And now the explorer was back at Michilimackinac, on the way to the accomplishment of the daring ambition of his life. The trip from Montreal had fatigued the voyageurs. Brandy flowed at the lake post freely as at a modern mining camp. The explorer kept military discipline over his men. They received no pay which could be squandered away on liquor. Discontent grew rife. Taking Father Messaiger, the Jesuit, as chaplain, M. de la Verendrye ordered his grumbling voyageurs to their canoes, and, passing through the Straits of the Sault, headed his fleet once more for the Western Sea. Other explorers had preceded him on this part of the route. The Jesuits had coasted the north shore of Lake Superior. So had Radisson. In 1688 De Noyon of Three Rivers had gone as far west as the Lake of the Woods towards what is now Minnesota and Manitoba; and in 1717 De Lanoue had built a fur post at Kaministiquia, near what is now Fort William on Lake Superior. The shore was always perilous to the boatman of frail craft. The harbors were fathoms deep, and the waves thrashed by a cross wind often proved as dangerous as the high sea. It took M. de la Verendrye’s canoemen a month to coast from the Straits of Mackinaw to Kaministiquia, which they reached on the 26th of August, seventy-eight days after they had left Montreal. The same distance is now traversed in two days.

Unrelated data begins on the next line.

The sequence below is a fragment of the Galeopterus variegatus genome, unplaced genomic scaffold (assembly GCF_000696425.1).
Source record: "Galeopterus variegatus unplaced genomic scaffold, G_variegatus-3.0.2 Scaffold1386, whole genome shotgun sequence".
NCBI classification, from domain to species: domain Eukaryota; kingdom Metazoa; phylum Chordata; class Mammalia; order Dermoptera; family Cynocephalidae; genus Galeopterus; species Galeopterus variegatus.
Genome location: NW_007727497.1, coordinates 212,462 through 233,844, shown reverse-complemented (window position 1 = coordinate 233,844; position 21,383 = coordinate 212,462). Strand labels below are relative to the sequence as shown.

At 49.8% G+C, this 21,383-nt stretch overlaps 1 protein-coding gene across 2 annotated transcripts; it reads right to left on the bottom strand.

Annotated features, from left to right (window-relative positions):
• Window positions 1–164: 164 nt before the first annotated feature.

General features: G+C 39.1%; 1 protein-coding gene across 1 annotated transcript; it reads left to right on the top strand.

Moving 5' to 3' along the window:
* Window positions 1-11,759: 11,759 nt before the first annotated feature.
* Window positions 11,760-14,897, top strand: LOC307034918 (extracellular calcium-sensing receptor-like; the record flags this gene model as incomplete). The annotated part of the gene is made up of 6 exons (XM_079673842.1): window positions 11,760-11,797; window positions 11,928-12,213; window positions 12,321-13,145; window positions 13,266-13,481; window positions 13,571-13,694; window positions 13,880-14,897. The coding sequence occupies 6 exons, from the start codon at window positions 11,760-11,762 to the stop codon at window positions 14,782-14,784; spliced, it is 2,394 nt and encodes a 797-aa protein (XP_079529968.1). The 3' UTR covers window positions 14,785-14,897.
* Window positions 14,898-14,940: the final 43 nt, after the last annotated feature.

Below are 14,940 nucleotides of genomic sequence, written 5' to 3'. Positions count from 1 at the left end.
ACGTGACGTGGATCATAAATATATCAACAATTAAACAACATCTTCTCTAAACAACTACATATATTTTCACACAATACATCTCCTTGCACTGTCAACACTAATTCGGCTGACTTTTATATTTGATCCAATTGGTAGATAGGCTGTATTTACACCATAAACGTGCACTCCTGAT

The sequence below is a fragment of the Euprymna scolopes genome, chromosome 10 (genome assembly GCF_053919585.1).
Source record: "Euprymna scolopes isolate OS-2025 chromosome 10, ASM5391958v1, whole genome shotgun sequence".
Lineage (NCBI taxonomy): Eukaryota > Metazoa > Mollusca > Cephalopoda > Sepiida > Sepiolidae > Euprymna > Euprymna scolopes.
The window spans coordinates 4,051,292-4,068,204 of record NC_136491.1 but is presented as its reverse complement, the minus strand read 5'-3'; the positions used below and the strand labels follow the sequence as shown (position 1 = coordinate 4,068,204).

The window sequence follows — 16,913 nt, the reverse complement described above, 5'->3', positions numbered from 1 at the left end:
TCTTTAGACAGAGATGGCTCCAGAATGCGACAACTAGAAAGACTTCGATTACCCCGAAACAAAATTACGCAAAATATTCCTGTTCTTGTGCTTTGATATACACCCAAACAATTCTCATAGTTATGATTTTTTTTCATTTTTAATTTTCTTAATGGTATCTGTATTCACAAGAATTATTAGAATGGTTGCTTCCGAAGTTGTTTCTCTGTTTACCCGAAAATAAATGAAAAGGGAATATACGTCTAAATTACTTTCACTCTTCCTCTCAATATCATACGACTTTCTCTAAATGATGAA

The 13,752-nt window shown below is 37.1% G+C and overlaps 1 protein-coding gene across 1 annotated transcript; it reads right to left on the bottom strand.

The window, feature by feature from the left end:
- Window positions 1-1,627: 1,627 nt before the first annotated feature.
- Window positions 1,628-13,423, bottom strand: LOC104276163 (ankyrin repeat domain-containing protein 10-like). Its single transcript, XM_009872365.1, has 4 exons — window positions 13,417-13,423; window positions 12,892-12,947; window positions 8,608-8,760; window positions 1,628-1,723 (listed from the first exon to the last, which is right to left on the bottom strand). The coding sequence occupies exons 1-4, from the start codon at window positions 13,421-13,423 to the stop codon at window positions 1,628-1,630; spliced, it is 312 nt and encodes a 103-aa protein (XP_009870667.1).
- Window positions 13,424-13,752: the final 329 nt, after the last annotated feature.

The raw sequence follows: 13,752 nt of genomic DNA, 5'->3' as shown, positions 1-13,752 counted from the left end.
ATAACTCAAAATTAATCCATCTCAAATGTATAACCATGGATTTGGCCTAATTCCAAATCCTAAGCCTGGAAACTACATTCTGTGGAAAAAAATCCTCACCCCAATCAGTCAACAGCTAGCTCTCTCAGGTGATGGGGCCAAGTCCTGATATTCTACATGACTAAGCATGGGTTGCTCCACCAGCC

Prospects were not encouraging. The crews were sulky. Kaministiquia was the outermost post in the West. Within a month, the early Northern winter would set in. One hunter can scramble for his winter’s food where fifty will certainly starve; and the Indians could not be expected back from the chase with supplies of furs and food till spring. The canoemen had received no pay. Free as woodland denizens, they chafed under military command. Boats were always setting out at this season for the homeland hamlets of the St. Lawrence; and perhaps other hunters told De la Verendrye’s men that this Western Sea was a will-o’-the-wisp that would lead for leagues and leagues over strange lands, through hostile tribes, to a lonely death in the wilderness. When the explorer ordered his men once more in line to launch for the Western Sea, there was outright mutiny. Soldiers and boatmen refused to go on. The Jesuit Messaiger threatened and expostulated with the men. Jemmeraie, who had been among the Sioux, interceded with the voyageurs. A compromise was effected. Half the boatmen would go ahead with Jemmeraie if M. de la Verendrye would remain with the other half at Lake Superior as a rear guard for retreat and the supply of provisions. So the explorer suffered his first check in the advance to the Western Sea.